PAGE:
Published on

Career Connexion


Recession 101

Nationwide, we’ve seen headlines flashing on the television and the newspapers. From reports about financial turmoil in the United States to the deep dive of the Canadian loonie, we’ve seen the current state of the global economy and the financial markets. We’ve also seen warnings that the United States could see its worst recession as the real economy begins to show signs of strain in consumption and manufacturing.

For Canadians, the mere mention of the word recession can cause serious worries especially for those who have a job, those who have investments or those who are thinking about making a big purchase in the near future.

Early October of this year, the top economists in Canada predicted that the country was headed into a recession worse than anyone expected. Apparently, it could last a year or longer. But what does recession really mean? Let’s take a look at some of the frequently asked questions around this subject.

What is a recession? Recession takes place during a period when real GDP (Gross Domestic Product) decreases; the growth rate of real GDP (i.e. the value of total production or the output of Canada’s farms, factories, shops and offices) is negative for at least two consecutive quarters.

What causes it? A recession can be triggered by a variety of factors, some on the aggregate demand side (i.e. the total demand for goods and services produced in the economy over a period of time) and some on the aggregate supply side (i.e. measure of the volume of goods and services produced within the economy at a given overall price level).

According to Statistics Canada, the period from 1984 to 1999 witnessed dramatic economic ups and downs. It began with recovery from a recession in 1981-82 and a push back into another in 1990-91. However, the 1981-82 recession was the more severe. Real GDP (Gross Domestic Product) fell by 2.6%, unemployment went up to 11.0%, and the bank rate hit 17.93%. The 1990-91 recession, on the other hand, saw a GDP drop of 1.4%, unemployment of 10.3%, and a bank rate of 13.04%.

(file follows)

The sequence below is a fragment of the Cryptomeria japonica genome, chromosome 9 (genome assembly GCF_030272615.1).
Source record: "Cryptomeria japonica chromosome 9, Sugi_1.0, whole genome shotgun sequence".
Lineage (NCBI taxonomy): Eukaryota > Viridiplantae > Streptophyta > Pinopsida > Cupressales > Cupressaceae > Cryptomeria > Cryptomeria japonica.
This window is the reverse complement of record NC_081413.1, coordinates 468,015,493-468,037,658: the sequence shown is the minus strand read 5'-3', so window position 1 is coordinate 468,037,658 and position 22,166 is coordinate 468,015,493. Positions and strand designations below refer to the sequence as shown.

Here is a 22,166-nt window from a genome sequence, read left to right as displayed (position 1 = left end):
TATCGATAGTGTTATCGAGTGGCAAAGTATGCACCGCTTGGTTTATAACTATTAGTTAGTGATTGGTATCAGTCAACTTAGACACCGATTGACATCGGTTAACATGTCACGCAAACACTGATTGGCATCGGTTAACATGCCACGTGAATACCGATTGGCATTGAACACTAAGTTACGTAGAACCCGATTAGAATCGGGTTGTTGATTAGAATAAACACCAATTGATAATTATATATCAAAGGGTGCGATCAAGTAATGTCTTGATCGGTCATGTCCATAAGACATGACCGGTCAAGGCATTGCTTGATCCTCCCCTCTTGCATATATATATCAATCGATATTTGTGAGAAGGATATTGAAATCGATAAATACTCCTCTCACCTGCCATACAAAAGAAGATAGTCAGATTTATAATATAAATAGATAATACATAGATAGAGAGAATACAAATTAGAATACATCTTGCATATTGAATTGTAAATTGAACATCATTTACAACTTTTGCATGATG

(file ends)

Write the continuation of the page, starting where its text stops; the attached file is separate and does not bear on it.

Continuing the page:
How does a recession affect our income and our jobs? Based on historical data, during recessionary periods, family incomes usually drop. There are several impacts, but the real financial hit varies from household to household. Generally, consumers and investors are worried in a time of recession while employees have more concerns about their job security. As the economy slows down and move to a grinding halt, companies reduce production, which in turn forces them to lay off workers. The response of companies to the fluctuating economic state is reflected by changes in their total labour costs, which can be approximated by total payrolls. Therefore, as a result, jobs are cut during a recession.

So, that’s essentially the basics of what takes place during a recession, but how can we be sure that we’re safe from a recession in Canada? According to a recent report by the Conference Board of Canada, although the U.S. Economy will impact Canadian economic growth this year, Canada will manage to avoid a recession. Their forecast indicates that the economy’s weak growth will last through 2009. This is also consistent with a report released by the Bank of Canada that predicts that our economy will have a sluggish growth continuing until 2010. Furthermore, the Conference Board stated that global growth is expected to decrease to 2.8 percent this year and 2.4 percent in 2009. Despite the fact that the U.S. avoided a recession in the first two quarters of 200 because of strong exports, they dove into recession due to deterioration in consumer spending.

The economic downturn is a mix of economic factors, but to summarize, the current state of the economy is part of the normal business cycle. In other words, like an operating business, it also has its own share of ups and downs.


Macroeconomics, Canada in the Global Environment, 3rd ed. 1997

Michele Majul is an HR Professional with Canada Post Corporation in Prairie Region. She graduated from the University of Manitoba with a Bachelor of Arts Degree in Psychology and a Certificate in Human Resource Management.

Have a comment on this article? Send us your feedback.